- Avoid large methods, complex methods, nested conditionals and other sources of dense complexity. The human mind struggles to keep many variables, scopes, and parameters in context — make it simple by avoiding this burden.
“Uncle” Bob Martin, who is an expert on Clean Code, once said (or perhaps quoted someone who said) that clean code reads like prose. Strive to write code that causes a reader to, with each line, say, “ok, ok, makes sense, yep, ok, gotcha.” To force your own hand, try writing code without comments, relying only on the code itself to tell the story.
Make It Work
It may sound strange, but I offer “it works” as the third priority in the world of writing good code. I picked up this particular theme from a talk by the very same Bob Martin.
Think about it. If you focus on writing easy to change, easy to understand code, then even if it does the wrong thing, you don’t have a significant problem. You’ll find it easy to fix the problem. If, on the other hand, you write code that does the right thing in terms of behavior, but is difficult to understand and change, you’re good for the moment. But if requirements change (and they always do on a long enough timeline) your code is now both wrong and hard to fix.
Make no mistake. Writing code that does what you intend is certainly important and a prerequisite for professionalism. But if you have discipline about ease of change and readability, getting things working becomes easier for you over the lifespan of the code you write.
Make It Elegant
Design patterns, performance optimizations, space-preserving algorithms, architectural philosophies, major paradigms, aspect-oriented programming, security best practices… wow. It can get pretty overwhelming. But don’t let yourself be overwhelmed.
Writing elegant code is the last step I’ll cover here. It also represents the step that you will never truly master. Oh, make no mistake. You’ll write some elegant code in some spots. You’ll do some things that make you proud to show them. But there’s always a better algorithm, a more robust solution, or a new preferred architecture.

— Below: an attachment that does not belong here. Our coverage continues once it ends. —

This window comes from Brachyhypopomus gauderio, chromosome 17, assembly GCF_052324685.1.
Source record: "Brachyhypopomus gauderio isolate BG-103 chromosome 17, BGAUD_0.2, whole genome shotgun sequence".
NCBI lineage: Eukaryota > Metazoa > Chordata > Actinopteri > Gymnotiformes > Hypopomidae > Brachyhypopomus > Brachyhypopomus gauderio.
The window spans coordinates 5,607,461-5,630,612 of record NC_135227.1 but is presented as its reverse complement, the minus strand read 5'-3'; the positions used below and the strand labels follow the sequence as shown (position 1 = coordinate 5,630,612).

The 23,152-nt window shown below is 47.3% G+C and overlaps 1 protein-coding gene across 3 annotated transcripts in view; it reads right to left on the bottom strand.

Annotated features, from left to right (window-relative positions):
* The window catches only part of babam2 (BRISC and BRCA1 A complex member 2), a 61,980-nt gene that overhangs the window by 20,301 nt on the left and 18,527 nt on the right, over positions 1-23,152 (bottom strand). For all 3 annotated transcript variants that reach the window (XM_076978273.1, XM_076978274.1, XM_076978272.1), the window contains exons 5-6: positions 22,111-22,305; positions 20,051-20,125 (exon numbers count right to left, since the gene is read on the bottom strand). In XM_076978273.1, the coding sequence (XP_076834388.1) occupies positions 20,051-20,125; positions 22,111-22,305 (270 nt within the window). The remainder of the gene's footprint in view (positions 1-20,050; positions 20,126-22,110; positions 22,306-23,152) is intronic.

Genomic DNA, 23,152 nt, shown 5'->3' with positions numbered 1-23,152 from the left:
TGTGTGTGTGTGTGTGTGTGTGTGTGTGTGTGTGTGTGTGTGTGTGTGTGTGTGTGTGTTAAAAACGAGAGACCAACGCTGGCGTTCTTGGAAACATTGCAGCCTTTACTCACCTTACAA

Making your code elegant demands that you spend time reasoning beyond the basics. But it also demands that you never abandon the assumption that everything you do could always be just a little bit better.
Learn from Accomplished Practitioners
I’ll close by advising that you help yourself to a large dose of wisdom from the field. Practice is great. Getting code reviews from or pairing with people more experienced than you is even better for guiding your practice. Seek out advice and learn as much as you can, especially in the sorts of situations that you’ll encounter in your day to day (i.e. perhaps not textbooks).
Here are some books that I would recommend for further reading. I found these to be quite formative in developing my own skills over the years.
- The Aforementioned Clean Code
- The Clean Coder
- The Pragmatic Programmer
- Working Effectively with Legacy Code
- Test-Driven Development by Example
- Code Complete